After walking around the super center squinting at signs, you find yourself in the holiday section. Your arm brushes against a mountain of tinsel. The Santa figurine doesn’t fit your budget. Blinking snowflakes, spinning ornaments and whimsical wicker reindeer appear to be crowding in.
You have to fill the cart with decorations in a hurry — the party is tomorrow and you still have to search for spiral ham. Sound familiar? There’s an easier way. Bangor event designer Amber Small gives a few tips on planning a successful holiday party:
Pick a theme
“I always say, pick a theme — it can be colors, a flower, snowmen — and whatever that theme is, embrace it,” she said. “If you think of the holidays, it’s huge and your brain can just explode.”
A snowmen-themed party could include: a snowmen contest, white decorations, fake snow sprinkled tabletops, snowmen figurines, hydrangea ball centerpieces and vanilla ice cream desserts, said Small in a brainstorming session. For party favors, create low-cost snowman building kits with used hats and scarves, sticks and rocks.
Food themes are popular and often inexpensive. For a gingerbread party, the centerpiece of the table could be bowls of candy — colorful and creative. After dinner, the utilitarian centerpiece becomes a tool for the main event: gingerbread making.
An elegant, adult party could revolve around something as simple as winter berries, snowflakes or a specific color.
Small has designed a “Christmas in Pink” party for her girlfriends, during which everyone dressed in pink. Picking out tinsel, beverages and cookies is easier when you know that all of it has to be pink — or another color of your liking.
And if you’re struggling with what theme to choose, just pick one that expresses what you love about the holidays.
Start from the event time and work backward
While planning for an event, create an itinerary by starting at the event time and working backward in time — not the other way around. This is the key to stress-free party preparation, Small said.
The first thing on the list should be: “Clean up and get dressed.” Don’t forget: the host is a big part of the event.
Get all decorating done two or three hours before the event, and complete small, tedious aspects of decorating — folding napkins and untangling lights — far ahead of time, maybe while watching a sitcom on the couch.
Always add 30 minutes to an hour of extra time to run errands on your itinerary.
“Something always hits the fan,” Small said. “So when the dog knocks over the water on the coffee table, you have time to clean it up.”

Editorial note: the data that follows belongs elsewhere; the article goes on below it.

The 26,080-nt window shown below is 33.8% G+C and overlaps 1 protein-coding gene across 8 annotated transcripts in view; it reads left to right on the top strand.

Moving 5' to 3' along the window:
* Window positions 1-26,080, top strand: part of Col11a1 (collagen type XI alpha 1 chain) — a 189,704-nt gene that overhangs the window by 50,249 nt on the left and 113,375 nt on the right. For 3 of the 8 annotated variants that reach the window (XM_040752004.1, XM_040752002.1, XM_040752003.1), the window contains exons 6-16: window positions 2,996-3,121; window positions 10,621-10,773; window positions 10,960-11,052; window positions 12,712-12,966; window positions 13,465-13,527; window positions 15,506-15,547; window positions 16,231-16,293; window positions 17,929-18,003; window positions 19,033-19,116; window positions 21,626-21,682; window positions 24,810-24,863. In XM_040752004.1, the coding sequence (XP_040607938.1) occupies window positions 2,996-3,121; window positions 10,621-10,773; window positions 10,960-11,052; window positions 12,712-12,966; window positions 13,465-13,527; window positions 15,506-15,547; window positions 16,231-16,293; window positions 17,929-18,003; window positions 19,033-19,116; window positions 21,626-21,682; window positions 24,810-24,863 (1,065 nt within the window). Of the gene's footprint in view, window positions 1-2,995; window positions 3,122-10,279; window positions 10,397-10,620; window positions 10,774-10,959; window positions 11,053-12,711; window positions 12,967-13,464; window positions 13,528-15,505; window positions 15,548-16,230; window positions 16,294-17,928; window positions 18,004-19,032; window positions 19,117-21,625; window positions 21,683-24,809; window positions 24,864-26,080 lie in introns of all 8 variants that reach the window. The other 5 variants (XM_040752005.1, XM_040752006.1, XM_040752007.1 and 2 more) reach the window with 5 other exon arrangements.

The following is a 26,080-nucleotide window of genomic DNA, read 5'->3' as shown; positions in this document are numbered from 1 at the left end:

Give the kids an out
If it’s a family party, energetic children usually are running around. Instead of making them sit with glassware, give them plastic cups and sit them at a kids’ table.
“Cover the table in white craft paper. The centerpiece is a box of crayons,” Small said.
Have things on the table that children can automatically play with or eat.
If parents of young children want time to mingle, hire a babysitter to attend the party for one or two hours to play with the children.
“That’s worth its weight in gold,” said Small. “That’s pretty inexpensive and gives the parent an out.”
After dinner, if everyone is winding down, have a movie and popcorn ready as a backup plan.
Create with what you have
A centerpiece is what transforms a dinner into a special moment and pulls the guests together as they sit down to eat. But such an important decoration doesn’t need to be expensive.
“I’m a lover of flowers,” Small said. Flower arrangements can be simple. And if you keep the bouquets monochromatic — the same color family — the display appears larger. And you can use your own eclectic collection of vases.
“I love working with vegetables and fruits, natural things,” Small said.
Bowls filled with cranberries or nuts and pillar candles look creative and beautiful. Bathing the scene in candlelight can kick the mood up a notch at a low expense.
“I think you can take cues from nature and the season,” she said. Stacked birch logs, pine cones and leftover trimmings from the Christmas tree arranged down the center of the table creates a rustic look.
Make the centerpiece either tall or short, not eye level, so guests can see one another.
Have one little thing that’s special
A signature drink, an elaborate dessert or a creative contest can make guests feel special.
“Even if it’s not something they take home with them, it feels like a gift,” Small said.
Place setting cards make guests feel you’ve put thought into their place at the party.
Party favors are nice only if it’s something that the guest can “use or lose,” Small said. A useful gift is something that can be used with little effort, such as an ornament, and a losable gift is one that can be eaten, such as chocolates.
One idea is to fold a special treat — a candy cane, ornament or dreidel — in each guest’s napkin.
“Those things are not stressful, but they make your guests feel special,” she said.
Guests also remember interactive gifts. Small suggests hiring a chef to come teach guests how to cook something fun, such as marzipan.
Keep it simple
“If you keep it as simple as possible, at the end of the night, you’ll walk away thinking it was a success,” Small said. “And that’s what really matters.”
On the flip side, when you plan out 100 details and activities, you’re more likely to drop the ball and feel unsatisfied with the event.
You don’t need to obsess about guests’ coats or patrol for dust bunnies. In fact, you don’t even need to prepare a meal. You can do a dessert party and visit a local bakery for supplies. Fondue always seems fancy.
“The key to a great party is actually enjoying the hostess,” Small said. “They’re coming to see you. A party is about enjoying your friends and family. If you’re going to be a Martha Stewart, you’re going to lose the purpose of what you’re really doing.”
For information, visit www.sweetestthingweddings.com